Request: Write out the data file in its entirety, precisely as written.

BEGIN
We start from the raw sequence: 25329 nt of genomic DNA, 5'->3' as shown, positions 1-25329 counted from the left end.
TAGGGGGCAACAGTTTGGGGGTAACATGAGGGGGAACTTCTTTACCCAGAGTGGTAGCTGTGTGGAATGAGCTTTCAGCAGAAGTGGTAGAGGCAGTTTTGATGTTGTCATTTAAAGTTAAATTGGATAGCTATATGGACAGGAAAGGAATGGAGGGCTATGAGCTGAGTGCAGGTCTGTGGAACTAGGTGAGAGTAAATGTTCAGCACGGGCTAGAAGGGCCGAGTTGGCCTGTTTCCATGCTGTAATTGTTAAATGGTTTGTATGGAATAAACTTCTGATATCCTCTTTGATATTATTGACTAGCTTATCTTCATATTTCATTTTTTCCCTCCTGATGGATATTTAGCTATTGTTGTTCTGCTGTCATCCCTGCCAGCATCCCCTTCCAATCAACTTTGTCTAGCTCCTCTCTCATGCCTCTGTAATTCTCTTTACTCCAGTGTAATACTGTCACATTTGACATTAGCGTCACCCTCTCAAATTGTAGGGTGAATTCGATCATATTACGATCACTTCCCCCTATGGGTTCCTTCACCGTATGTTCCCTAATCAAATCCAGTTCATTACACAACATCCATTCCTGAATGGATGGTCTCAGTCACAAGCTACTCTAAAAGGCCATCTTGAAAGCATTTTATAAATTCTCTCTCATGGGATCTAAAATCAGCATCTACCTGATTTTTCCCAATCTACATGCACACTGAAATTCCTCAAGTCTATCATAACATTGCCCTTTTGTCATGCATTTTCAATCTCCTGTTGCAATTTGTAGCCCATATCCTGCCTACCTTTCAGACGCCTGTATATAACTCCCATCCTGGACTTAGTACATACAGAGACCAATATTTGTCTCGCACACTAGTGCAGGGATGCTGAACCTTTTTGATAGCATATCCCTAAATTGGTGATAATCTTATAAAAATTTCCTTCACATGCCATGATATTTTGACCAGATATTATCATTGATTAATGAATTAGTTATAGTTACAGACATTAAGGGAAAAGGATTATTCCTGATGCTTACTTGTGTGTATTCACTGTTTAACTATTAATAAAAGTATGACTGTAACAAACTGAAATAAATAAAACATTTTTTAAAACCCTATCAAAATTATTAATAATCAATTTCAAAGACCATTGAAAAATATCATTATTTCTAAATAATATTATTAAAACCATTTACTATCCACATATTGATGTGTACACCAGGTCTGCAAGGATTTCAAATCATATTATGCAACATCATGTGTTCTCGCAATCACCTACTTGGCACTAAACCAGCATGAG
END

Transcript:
We start from the raw sequence: 25329 nt of genomic DNA, 5'->3' as shown, positions 1-25329 counted from the left end.
TAGGGGGCAACAGTTTGGGGGTAACATGAGGGGGAACTTCTTTACCCAGAGTGGTAGCTGTGTGGAATGAGCTTTCAGCAGAAGTGGTAGAGGCAGTTTTGATGTTGTCATTTAAAGTTAAATTGGATAGCTATATGGACAGGAAAGGAATGGAGGGCTATGAGCTGAGTGCAGGTCTGTGGAACTAGGTGAGAGTAAATGTTCAGCACGGGCTAGAAGGGCCGAGTTGGCCTGTTTCCATGCTGTAATTGTTAAATGGTTTGTATGGAATAAACTTCTGATATCCTCTTTGATATTATTGACTAGCTTATCTTCATATTTCATTTTTTCCCTCCTGATGGATATTTAGCTATTGTTGTTCTGCTGTCATCCCTGCCAGCATCCCCTTCCAATCAACTTTGTCTAGCTCCTCTCTCATGCCTCTGTAATTCTCTTTACTCCAGTGTAATACTGTCACATTTGACATTAGCGTCACCCTCTCAAATTGTAGGGTGAATTCGATCATATTACGATCACTTCCCCCTATGGGTTCCTTCACCGTATGTTCCCTAATCAAATCCAGTTCATTACACAACATCCATTCCTGAATGGATGGTCTCAGTCACAAGCTACTCTAAAAGGCCATCTTGAAAGCATTTTATAAATTCTCTCTCATGGGATCTAAAATCAGCATCTACCTGATTTTTCCCAATCTACATGCACACTGAAATTCCTCAAGTCTATCATAACATTGCCCTTTTGTCATGCATTTTCAATCTCCTGTTGCAATTTGTAGCCCATATCCTGCCTACCTTTCAGACGCCTGTATATAACTCCCATCCTGGACTTAGTACATACAGAGACCAATATTTGTCTCGCACACTAGTGCAGGGATGCTGAACCTTTTTGATAGCATATCCCTAAATTGGTGATAATCTTATAAAAATTTCCTTCACATGCCATGATATTTTGACCAGATATTATCATTGATTAATGAATTAGTTATAGTTACAGACATTAAGGGAAAAGGATTATTCCTGATGCTTACTTGTGTGTATTCACTGTTTAACTATTAATAAAAGTATGACTGTAACAAACTGAAATAAATAAAACATTTTTTAAAACCCTATCAAAATTATTAATAATCAATTTCAAAGACCATTGAAAAATATCATTATTTCTAAATAATATTATTAAAACCATTTACTATCCACATATTGATGTGTACACCAGGTCTGCAAGGATTTCAAATCATATTATGCAACATCATGTGTTCTCGCAATCACCTACTTGGCACTAAACCAGCATGAG